On an average day, I need to take £126.30 to break even on my fixed running costs, or overheads. It includes £71.49 comprised of the following:
Rent: £60 per day
Electric: £2.56 per day
Business Rates: £5 per day
Internet: £1.85 per day
Water rates: £0.78 per day
Waste Disposal: £0.30 per day
Windows cleaned: £1 per day
Now I consider myself fairly lucky that when the business rates changes came in last year, I actually saved around £4k a year – I’m only just into the category where I have to pay, other smaller units on my street won’t be paying these at all – but this is with the caveat that we are unlikely ever to be able to afford the steep rate increase which would come with moving to larger premises. Some people might argue that I don’t need my windows cleaned once a week, but as a shop with large windows on a busy road, I have assumed my customers would rather be able to see through them. Also, did you know that as a business, we have to pay for each bag of rubbish we get collected or take to the tip? I didn’t, before I opened!
The other portion of this total daily target is made up of “wages”. Did you know it is usual for a small business owner in the UK not to take a wage from the business for between 3-5 years after set up? No, I don’t think I had quite realised that one either. In order to be able to afford new stock, I do not take a wage from my business, which has been open at the time of writing for 2 years and 3 months. I have, however, for idealistic admin purposes incorporated into this daily target, 7 hours working at the national minimum wage (£7.83 at the time of writing) – totalling £54.81. Now, as any small business owner will tell you, it is hilarious the concept that I only work 35 hours a week – I’d say my average working week would probably often be in the region of 75-80 hours per week (another post to come on how business owners easily rack up these hours!). But to illustrate the point and stay realistic, I’ve just costed the actual open hours of the shop for my singular member of staff (me!).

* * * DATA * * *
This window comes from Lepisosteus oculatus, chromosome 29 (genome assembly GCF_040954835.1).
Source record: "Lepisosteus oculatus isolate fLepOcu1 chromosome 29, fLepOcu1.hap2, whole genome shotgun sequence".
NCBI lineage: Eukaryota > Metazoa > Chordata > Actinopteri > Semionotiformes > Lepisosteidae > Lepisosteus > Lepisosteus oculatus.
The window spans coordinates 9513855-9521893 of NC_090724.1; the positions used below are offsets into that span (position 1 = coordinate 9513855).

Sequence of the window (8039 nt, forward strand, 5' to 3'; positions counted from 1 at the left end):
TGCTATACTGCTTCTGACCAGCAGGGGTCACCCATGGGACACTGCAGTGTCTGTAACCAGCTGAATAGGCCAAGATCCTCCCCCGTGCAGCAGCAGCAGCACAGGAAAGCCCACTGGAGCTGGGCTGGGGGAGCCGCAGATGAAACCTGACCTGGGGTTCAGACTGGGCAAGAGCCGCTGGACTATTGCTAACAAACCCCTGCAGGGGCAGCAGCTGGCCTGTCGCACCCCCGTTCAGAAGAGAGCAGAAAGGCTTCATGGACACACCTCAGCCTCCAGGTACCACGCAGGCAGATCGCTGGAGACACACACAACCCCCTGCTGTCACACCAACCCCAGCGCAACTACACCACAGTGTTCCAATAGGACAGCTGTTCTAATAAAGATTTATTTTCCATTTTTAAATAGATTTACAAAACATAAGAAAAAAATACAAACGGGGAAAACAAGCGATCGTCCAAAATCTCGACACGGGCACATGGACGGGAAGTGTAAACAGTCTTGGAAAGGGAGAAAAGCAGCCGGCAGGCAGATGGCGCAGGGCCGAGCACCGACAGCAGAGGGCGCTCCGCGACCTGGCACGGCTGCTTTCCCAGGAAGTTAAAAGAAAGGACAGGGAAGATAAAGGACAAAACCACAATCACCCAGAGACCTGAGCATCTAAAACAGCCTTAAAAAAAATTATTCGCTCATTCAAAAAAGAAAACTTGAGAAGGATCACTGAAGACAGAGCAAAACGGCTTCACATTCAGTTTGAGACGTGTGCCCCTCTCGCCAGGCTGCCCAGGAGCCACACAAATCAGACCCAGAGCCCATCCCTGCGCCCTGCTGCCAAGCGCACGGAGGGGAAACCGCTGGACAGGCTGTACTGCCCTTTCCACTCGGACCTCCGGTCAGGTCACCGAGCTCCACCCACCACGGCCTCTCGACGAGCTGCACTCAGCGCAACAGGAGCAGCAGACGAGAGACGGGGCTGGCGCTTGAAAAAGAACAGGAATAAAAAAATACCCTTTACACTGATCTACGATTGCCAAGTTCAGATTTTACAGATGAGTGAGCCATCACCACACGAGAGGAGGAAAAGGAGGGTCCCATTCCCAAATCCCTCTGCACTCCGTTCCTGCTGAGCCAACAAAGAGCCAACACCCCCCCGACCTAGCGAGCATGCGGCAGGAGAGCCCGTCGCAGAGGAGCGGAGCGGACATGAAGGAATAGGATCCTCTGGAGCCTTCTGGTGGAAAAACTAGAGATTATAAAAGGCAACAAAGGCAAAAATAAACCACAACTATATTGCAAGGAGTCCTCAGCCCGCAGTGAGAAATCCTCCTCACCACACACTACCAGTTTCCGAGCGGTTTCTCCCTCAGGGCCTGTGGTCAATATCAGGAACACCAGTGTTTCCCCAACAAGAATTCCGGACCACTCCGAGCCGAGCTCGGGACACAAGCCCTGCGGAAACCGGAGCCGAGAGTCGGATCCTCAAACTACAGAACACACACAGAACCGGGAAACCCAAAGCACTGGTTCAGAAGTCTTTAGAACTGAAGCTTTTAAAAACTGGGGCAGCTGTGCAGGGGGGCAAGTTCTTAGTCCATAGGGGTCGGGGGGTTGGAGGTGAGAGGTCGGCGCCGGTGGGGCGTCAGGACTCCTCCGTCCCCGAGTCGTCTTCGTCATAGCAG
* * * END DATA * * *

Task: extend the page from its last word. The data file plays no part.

Working out what this equates to in terms of my product line is a fun exercise. It would be 126 skeins of embroidery thread, or 59 balls of my cheapest yarn, or 12 metres of our cheapest fabric. It would also be just 7 skeins of our most expensive yarn, or about 8 metres of our most expensive fabric. In terms of everyday items, it costs me 142 pints of milk to keep my shop open. I pay around 101 newspapers to be at work every day; I need to take 39 pints of beer to break even.
This is what 59 balls of Hayfield Bonus look like...
I find it interesting and cathartic to see this all written down; hopefully you do too, other business owners will be able to identify, and it may yet prove to be useful information for anyone currently researching how to open a bricks and mortar shop. Seeing the numbers written down somehow makes it more tangible for me, more relateable.
Knowing that other businesses will be paying similar, and more, is a huge motivator for me personally to want to support them. I know that however much money I earn, whatever career path I take in the future, I always want to be able to shop local, because an independent business is someone’s passion project, it is a prop of the local community, and it is fundamentally a thing I want future generations to be able to experience. And the only way of making sure that this happens is by putting my money where my mouth is and helping them to pay their most basic costs. I know that when I pay £1.80 for a cup of tea, £2 for a card, or £9 for a book, a real life owner somewhere is doing a little happy dance. That’s a good enough reason for me.